The story starts with two interchangeable characters, Laila and Mariam. Similar in many ways, both of these women are introduced in the novel as young children. The author expertly describes events Laila and Mariam encountered within their everyday lives that has either affected them or helped them progress and deal with the modern rules for women rooted within Afghanistan. The novel starts by introducing Mariam, in the beginning, she’s a self-conscious young lady with a mother who is despicable and suffers from depression.Her father has entirely different family and shuns her when she tries to be indulged in his life. Mariam is the banished child, due to Nana and Jalil having intercourse while unmarried, resulting in Mariam being illegitimate. At a young age, she was forced to marry a severely abusive man named
In Gary Soto’s short story ‘Growing Up,” the main character, Maria, says, “‘I know, I know. You’ve said that a hundred times,’ she snapped.” Maria is acting ungrateful because she doesn’t want to go on vacation with her family and she is arguing with her father about it instead of being grateful for what she has. Being grateful is feeling or showing an appreciation of kindness and being thankful. In the story Maria argues with her father about not wanting to go on vacation with her family and claims that she is old enough to stay home by herself. Maria is trying to grow up too fast and she put her family to the side instead of being grateful. In this story, conflict, characterization, and symbolism all have an effect on the overall theme.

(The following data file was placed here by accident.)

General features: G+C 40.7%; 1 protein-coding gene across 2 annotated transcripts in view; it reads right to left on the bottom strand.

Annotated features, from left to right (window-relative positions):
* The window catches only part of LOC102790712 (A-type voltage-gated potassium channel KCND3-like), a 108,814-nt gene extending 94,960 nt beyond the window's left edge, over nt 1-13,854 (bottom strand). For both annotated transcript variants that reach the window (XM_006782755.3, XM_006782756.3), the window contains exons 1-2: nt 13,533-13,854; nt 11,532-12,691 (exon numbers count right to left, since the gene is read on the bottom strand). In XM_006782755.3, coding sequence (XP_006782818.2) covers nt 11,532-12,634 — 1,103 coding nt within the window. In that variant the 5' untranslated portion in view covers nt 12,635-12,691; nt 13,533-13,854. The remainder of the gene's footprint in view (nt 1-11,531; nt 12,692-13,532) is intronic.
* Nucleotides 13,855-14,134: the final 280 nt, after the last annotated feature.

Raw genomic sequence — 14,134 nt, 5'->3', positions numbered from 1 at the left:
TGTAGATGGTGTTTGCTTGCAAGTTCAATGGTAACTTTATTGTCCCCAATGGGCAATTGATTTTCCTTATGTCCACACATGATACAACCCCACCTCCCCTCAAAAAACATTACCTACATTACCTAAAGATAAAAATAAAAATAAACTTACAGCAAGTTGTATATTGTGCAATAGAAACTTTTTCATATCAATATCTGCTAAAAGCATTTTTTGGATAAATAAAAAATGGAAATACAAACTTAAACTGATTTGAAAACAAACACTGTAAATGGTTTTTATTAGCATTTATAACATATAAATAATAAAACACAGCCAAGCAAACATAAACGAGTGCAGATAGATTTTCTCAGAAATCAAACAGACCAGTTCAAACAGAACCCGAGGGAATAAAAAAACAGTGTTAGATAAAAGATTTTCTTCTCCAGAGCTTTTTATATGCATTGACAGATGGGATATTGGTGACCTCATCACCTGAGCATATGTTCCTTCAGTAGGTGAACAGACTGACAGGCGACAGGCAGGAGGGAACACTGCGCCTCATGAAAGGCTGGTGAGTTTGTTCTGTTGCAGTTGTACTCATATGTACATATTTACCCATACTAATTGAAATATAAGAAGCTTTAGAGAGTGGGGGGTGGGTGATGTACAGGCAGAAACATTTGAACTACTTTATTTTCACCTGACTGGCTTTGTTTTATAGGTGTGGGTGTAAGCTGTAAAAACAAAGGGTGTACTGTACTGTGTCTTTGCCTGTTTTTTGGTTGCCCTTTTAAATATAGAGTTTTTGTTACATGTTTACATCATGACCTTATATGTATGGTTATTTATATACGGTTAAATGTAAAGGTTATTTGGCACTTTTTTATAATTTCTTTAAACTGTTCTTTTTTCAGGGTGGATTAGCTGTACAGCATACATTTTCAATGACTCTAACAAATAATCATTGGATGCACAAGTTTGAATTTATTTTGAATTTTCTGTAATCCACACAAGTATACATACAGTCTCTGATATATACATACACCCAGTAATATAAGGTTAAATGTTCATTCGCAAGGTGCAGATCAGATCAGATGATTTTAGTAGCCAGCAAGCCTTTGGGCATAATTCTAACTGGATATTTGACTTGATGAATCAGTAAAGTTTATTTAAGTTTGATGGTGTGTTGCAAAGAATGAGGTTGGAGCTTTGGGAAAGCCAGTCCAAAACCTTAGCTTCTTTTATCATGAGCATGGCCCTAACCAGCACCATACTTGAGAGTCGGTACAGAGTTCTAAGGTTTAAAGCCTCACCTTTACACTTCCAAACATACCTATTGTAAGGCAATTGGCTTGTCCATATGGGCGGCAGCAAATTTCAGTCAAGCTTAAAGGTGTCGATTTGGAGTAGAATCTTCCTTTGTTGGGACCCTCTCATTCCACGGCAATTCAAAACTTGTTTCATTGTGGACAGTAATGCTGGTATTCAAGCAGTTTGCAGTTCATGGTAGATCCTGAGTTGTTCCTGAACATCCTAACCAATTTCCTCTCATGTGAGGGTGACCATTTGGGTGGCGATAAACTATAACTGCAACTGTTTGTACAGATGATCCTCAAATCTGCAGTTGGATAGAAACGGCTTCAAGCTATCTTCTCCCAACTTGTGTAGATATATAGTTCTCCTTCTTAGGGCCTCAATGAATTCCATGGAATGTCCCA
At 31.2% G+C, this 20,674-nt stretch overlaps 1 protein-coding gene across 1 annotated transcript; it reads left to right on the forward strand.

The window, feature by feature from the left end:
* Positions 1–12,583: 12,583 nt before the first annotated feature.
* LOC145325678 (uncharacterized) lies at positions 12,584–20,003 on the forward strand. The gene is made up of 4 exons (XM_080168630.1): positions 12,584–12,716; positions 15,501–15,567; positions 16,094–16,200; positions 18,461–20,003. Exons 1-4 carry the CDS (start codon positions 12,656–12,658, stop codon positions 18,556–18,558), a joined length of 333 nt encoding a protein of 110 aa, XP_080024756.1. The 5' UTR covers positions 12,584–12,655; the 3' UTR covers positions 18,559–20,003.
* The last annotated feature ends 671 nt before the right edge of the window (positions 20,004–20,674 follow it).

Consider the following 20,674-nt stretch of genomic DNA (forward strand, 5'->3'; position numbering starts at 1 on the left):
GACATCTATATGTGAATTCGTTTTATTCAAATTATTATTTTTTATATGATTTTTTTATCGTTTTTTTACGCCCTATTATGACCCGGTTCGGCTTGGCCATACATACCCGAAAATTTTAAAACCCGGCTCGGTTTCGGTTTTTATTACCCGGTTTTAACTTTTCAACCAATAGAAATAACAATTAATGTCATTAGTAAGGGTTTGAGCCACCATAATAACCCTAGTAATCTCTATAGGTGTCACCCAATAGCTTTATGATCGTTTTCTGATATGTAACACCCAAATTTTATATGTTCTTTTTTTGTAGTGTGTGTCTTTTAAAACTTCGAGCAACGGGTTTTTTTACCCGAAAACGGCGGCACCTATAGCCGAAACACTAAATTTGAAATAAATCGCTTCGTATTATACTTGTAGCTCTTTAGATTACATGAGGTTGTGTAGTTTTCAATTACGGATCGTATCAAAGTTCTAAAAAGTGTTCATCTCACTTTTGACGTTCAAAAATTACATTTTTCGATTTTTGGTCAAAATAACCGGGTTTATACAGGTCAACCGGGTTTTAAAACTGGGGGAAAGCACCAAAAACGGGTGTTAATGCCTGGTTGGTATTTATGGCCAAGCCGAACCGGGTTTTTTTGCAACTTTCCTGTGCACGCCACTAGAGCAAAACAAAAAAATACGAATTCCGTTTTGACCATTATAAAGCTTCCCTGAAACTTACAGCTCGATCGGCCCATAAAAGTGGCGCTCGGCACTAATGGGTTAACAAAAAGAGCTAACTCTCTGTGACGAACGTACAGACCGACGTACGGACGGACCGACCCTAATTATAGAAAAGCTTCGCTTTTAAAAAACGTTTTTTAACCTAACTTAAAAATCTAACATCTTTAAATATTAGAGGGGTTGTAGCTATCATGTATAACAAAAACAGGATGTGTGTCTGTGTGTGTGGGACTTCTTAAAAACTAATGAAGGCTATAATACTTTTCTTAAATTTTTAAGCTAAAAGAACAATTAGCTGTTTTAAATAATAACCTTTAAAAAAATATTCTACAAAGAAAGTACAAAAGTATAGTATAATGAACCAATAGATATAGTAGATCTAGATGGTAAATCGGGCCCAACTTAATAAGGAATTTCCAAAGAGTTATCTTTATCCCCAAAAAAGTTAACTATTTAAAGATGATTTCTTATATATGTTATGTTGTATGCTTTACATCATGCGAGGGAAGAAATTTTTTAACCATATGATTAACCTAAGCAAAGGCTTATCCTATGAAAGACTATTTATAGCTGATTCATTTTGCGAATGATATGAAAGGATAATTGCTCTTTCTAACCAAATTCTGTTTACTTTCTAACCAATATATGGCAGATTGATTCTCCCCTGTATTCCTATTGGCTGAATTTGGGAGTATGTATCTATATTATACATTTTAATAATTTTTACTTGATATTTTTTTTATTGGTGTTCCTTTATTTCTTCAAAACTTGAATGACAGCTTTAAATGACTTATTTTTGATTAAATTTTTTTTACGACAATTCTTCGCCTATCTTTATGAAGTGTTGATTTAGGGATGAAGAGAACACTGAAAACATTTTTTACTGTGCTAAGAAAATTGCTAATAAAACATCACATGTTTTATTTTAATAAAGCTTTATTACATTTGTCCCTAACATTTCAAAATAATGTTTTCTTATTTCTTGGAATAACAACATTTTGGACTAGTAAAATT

Rejection can make one feel alone, helpless, and out of place, and it’s a feeling that can make someone feel like they are no good, or that they aren’t worthy of a good life. All throughout the story, we are given examples of how the young girl is shamed and rejected. She was never accepted for who she was and this made her do things, sometimes extreme to help out her family. She knew she would never fit in, and her actions proved just that.